Universal Studios

I don’t really know how to start this. I thought for a while that I was becoming my father and in fact, I may well be. We certainly have a lot in common. But, I followed through where he would not have today. To wit: Dad would simply have not paid those prices. He’d have turned around, loaded the family into the car and left. I simply cannot do that. We went to go and be part of it–so that’s what we did.

Peanut has been to Disneyland countless times. Seaworld, too. Knott’s Berry Farm at least once. She’s even been to Six Flags Marine World in Vallejo. But we had never taken her to Universal Studios and so today, we did….

The last time Sue and I were at Universal was about 24 years ago, 1985. And a lot has changed. But I have to confess, I really don’t think it’s worth the money and though visitors flock to it and its newest attractions that were not there when Reagan was in office, the place just isn’t all that much fun.

To begin with, it’s not really for children, but more for immature adults. I say it with love, but there it is. My daughter has no recollection of films like Back to the Future, Psycho, Jaws or even their more “recent” stuff on the backlot tour like Backdraft, etc. She’s heard of King Kong, but she hasn’t seen it and at 8, I don’t want her to. So–teenagers might enjoy it and get into some of the tram-tour. But the only things filming on the backlot today were Desperate Housewives and a Hungry Man commercial. I don’t watch the former, and I don’t eat the latter.

So, there’s some of the same old stuff–the collapsing bridge, which these days is nothing more than uncomfortable. The earthquake set where they simulate an 8.3 earthquake in San Francisco’s BART tunnels, the lake that used to be billed as “The parting of the Red Sea” and was built and used for the big Charlton Heston epic of The 10 Commandments when Moses parts the sea. More recently, it was used by Peter Jackson in King Kong and so, that’s what you see now: a miniature of Skull Island and the ship that all the people arrive on to find Kong.

And in some ways it’s cool to see that stuff, but the tram ride lasts now about 45 minutes and then there are some shows, the animal show was pretty good, and a few rides. The theme is obvious, it’s Hollywood after all, but it costs $67.00 to get in and Peanut was the same price. We got $3.00 off for using our AAA card, so big deal. But it just wasn’t worth it. Sure, Peanut liked some of it, but mostly, she was confused by the references and didn’t really understand what was being talked about.

In the “Backdraft” experience, an attempt to recreate Ron Howard’s fine film of the same name, a good deal of work has gone into making this realistic set with exploding chemicals in a warehouse and it does indeed look realistic. You start in the outer room where a film with Ron Howard, Scott Glenn and Kurt Russell is featured talking about A) the film itself and B) the heroic firefighters in real life. All good and well.

Then, you’re ushered into a room that looks something like a fire station. Here, you are told that you will be taken to the third room which is indeed a warehouse that is set on fire with gas jets and explosions–it’s all very realistic and very hot, on a summer’s day in the San Fernando Valley. Very hot. Well, Peanut was frightened by it. She cried through the whole thing and it stood to reason. But, it didn’t last long. The entire fire sequence was less than five minutes and it was rather anti-climactic.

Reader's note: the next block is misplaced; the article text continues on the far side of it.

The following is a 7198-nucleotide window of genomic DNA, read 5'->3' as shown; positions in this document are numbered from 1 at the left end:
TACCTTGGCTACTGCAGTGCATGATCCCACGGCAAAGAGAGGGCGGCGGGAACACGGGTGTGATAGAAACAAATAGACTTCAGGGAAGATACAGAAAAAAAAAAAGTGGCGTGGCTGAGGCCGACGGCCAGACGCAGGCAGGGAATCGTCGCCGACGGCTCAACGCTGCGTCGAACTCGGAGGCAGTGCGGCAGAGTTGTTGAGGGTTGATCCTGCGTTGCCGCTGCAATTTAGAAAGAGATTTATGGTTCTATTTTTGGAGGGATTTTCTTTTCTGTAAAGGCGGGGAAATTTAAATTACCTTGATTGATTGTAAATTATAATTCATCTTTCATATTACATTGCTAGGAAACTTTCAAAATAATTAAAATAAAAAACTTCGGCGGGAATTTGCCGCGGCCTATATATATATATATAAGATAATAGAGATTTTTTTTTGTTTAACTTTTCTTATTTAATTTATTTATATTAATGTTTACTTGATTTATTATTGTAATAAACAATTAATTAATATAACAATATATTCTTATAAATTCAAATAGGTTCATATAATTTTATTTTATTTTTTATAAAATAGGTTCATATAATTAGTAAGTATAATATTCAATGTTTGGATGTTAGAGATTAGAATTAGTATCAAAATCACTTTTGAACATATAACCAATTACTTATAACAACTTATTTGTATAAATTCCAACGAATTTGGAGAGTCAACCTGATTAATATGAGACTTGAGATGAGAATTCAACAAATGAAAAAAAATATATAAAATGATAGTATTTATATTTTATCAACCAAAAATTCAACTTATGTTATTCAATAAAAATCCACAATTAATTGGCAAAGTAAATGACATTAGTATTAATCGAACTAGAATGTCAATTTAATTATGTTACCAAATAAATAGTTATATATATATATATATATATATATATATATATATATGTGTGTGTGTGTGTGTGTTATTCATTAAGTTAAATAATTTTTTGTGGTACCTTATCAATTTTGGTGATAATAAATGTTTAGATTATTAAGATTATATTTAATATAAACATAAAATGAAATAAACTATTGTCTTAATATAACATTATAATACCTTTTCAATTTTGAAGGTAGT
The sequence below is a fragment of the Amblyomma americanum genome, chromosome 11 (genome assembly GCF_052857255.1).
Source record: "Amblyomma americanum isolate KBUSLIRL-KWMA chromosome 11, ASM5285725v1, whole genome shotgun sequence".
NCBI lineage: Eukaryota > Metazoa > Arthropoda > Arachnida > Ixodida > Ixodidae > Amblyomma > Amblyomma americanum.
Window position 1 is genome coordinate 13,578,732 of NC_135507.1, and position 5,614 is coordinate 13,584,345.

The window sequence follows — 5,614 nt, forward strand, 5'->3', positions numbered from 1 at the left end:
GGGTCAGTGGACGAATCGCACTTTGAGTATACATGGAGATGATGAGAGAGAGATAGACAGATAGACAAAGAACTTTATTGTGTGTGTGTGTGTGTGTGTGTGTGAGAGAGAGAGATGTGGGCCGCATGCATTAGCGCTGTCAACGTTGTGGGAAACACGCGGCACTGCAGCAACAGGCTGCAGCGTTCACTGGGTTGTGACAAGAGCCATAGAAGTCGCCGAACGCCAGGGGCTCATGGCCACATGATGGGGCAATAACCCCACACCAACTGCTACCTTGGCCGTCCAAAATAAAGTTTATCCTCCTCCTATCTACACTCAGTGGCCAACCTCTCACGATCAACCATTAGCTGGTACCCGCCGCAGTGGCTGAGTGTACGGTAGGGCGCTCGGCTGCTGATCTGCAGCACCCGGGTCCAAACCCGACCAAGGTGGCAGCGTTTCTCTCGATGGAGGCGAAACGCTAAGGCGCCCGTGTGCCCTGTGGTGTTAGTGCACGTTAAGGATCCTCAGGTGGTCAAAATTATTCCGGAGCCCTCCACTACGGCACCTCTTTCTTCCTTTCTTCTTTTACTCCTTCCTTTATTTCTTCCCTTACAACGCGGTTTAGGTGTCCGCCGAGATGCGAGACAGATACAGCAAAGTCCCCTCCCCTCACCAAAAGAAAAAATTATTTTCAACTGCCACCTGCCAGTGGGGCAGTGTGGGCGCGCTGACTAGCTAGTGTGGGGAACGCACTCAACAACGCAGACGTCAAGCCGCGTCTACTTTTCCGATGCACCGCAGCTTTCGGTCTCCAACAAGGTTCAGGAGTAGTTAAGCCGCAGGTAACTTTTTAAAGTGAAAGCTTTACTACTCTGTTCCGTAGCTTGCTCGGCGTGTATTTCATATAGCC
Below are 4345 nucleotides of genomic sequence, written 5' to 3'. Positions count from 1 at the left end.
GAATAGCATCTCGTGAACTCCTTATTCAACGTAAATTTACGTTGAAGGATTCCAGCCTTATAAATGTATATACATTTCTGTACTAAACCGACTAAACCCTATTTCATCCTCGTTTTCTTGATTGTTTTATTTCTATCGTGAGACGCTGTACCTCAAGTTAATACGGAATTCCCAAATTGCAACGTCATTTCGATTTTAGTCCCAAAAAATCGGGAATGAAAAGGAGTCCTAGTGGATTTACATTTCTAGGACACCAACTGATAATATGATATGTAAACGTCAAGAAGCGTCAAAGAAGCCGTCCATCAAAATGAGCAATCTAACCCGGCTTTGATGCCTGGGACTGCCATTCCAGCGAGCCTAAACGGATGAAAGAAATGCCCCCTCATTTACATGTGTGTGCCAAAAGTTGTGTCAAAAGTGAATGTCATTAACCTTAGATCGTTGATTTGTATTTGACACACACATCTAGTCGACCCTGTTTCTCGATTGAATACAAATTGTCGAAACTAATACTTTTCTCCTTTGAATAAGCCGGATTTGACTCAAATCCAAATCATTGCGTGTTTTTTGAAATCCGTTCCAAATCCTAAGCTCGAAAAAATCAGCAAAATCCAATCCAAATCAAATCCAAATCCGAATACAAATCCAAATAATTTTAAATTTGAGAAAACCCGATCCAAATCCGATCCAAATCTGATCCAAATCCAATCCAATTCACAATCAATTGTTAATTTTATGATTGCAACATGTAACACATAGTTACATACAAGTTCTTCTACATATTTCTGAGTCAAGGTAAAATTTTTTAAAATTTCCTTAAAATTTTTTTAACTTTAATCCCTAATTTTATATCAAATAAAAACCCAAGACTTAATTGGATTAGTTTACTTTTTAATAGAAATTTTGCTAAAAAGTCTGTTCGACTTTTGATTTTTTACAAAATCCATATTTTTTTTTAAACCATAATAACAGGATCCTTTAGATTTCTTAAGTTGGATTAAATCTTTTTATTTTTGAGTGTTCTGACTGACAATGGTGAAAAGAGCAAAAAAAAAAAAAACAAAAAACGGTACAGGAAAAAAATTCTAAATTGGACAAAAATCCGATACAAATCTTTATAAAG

Here, I must admit that when I was 10, my first experience at Universal was standing in line for the tram and being scared to death of Frankenstein who was prowling around the crowd. Everyone oohed and aahed the make-up, and I cried like a baby. Scared the bejeebers out of me, he did. To this day, Frankenstein remains my most favorite horror story. I’ve taught the book a number of times and I think one of the things that I can do for kids when I teach it is to light up that very real sense of fear that Mary Shelley wanted to convey. But, enough….

Sue and Laurie went into the Terminator 3D Experience and I knew better than to take Peanut. We went into the Curious George water park and proceeded to soak Peanut to the bone–and me only a bit less. We had a lot of fun there and it was her favorite part of the day, I think.

Don’t get me started on Waterworld, the show. It’s as if someone said, “hey, there’s this absolutely wretched movie called Waterworld. Let’s make a live show around it and kill people, blow stuff up and light water on fire.

So they did.

Egad.

OK-those are the experiences such as they were. And they were interesting and some were fun. But for the most part, I would have been far more comfortable if I’d paid $45.00 per person instead of $67.00.

Fun? Sure. But not Disneyland fun….

Worth that price? No–not at all.

Of Freedom and Fear

The new-found freedom of the Blackberry was in full force today. No, it’s not an iphone–see below. But, it’s not double plus ungood, either. In fact, I’d say it’s double good. Perhaps not double plus good. It works. It works well and I like it. It has a very nice camera feature which I always say I don’t need, but then end up using mercilessly (note: I am sure this is the same with an iphone; that is, you don’t really need it–but it sure is cool to have-enough).

I went to work on the double secret probation project and met with a potential client today. It went well and I’m confident in it. More later, there.

Spent the better part of the morning in the San Luis Obispo wine country and it was beautiful. Fog on the coast near Pismo, rolling gently into the hills and then fading into crystal blue sky and temperature differentiations of probably 15 degrees at that point. It was lovely.

The girls went ocean fishing, believe it or not. That’s two boat trips they’ve taken this summer, both of them out as far as Anacapa Island in the Channel Islands National park just 12 miles off the shore from where we live. Peanut got a little seasick, she says, but she never offered sacrifices to the sea-god. She apparently handled some pretty rough seas. There has been a major swell the past couple of days and Sue said that it was awfully choppy. Guarantee if it was me, I’d be feeding the fish in a big way. Not much of a sailor–though I am watching The Deadliest Catch as I write this. It’s probably my favorite show and because I watch it, it enhanced all the more m desire to be a landlubber.